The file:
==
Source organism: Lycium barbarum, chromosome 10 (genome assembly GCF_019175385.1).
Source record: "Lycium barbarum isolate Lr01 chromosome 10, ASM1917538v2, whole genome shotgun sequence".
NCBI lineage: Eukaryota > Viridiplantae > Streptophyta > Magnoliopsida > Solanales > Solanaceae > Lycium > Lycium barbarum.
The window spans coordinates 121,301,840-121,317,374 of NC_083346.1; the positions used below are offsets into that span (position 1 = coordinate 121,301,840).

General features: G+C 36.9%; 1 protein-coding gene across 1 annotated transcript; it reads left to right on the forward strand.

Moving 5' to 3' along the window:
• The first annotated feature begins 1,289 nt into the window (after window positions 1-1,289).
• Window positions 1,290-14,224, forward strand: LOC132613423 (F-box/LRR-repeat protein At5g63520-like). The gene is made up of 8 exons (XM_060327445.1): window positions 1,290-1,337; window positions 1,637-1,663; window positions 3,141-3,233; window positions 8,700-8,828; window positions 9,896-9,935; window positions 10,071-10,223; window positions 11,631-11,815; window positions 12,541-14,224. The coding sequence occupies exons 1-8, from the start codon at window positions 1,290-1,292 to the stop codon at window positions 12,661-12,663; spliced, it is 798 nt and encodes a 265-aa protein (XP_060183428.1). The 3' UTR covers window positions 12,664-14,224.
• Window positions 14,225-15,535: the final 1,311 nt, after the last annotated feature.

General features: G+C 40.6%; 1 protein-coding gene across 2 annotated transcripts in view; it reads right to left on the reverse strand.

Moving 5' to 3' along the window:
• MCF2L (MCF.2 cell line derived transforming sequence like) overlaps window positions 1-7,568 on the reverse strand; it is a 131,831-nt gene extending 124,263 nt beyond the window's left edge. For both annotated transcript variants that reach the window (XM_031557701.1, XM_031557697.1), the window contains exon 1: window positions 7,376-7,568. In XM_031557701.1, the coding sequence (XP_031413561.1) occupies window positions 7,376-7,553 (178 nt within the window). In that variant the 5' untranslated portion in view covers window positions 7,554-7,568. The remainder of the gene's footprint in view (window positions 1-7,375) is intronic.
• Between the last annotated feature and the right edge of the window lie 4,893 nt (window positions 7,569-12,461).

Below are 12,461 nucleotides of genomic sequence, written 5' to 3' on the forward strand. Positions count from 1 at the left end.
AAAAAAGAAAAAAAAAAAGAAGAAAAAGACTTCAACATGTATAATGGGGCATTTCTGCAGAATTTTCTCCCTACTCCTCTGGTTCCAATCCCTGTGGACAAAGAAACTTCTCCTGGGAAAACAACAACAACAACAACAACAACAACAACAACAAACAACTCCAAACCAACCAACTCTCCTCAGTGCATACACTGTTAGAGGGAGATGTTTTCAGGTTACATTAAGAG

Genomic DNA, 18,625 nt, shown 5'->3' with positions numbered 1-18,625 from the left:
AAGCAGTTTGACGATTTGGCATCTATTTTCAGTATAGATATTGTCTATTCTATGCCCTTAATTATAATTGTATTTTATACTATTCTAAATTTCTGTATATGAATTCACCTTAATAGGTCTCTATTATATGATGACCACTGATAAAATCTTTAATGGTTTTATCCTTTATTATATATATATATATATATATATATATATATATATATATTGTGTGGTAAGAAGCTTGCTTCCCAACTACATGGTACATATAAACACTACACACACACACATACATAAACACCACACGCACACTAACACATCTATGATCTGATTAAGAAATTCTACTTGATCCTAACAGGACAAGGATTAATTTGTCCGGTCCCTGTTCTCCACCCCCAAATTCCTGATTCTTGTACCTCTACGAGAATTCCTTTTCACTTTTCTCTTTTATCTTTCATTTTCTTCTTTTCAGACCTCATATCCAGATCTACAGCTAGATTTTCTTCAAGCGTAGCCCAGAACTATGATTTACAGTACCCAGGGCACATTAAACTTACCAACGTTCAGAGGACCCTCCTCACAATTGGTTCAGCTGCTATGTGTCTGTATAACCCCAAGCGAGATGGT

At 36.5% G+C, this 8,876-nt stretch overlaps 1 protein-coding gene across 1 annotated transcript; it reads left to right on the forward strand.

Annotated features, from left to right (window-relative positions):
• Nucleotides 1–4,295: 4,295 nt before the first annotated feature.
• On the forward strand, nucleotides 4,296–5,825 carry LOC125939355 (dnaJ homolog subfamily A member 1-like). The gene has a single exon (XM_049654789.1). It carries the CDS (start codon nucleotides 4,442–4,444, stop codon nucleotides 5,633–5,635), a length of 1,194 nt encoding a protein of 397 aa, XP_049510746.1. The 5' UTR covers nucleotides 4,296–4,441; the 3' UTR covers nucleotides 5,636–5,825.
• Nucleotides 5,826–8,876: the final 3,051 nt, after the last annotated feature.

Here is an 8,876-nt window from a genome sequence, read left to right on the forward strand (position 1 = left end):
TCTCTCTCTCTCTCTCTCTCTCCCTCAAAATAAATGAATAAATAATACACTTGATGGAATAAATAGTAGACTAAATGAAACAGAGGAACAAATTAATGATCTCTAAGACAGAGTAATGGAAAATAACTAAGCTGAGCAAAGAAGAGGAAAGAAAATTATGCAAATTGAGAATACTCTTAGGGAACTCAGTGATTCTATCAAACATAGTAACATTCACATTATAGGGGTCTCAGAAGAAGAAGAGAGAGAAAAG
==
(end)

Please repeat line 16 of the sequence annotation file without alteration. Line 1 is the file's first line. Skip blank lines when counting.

Genomic DNA, 18,625 nt, shown 5'->3' with positions numbered 1-18,625 from the left: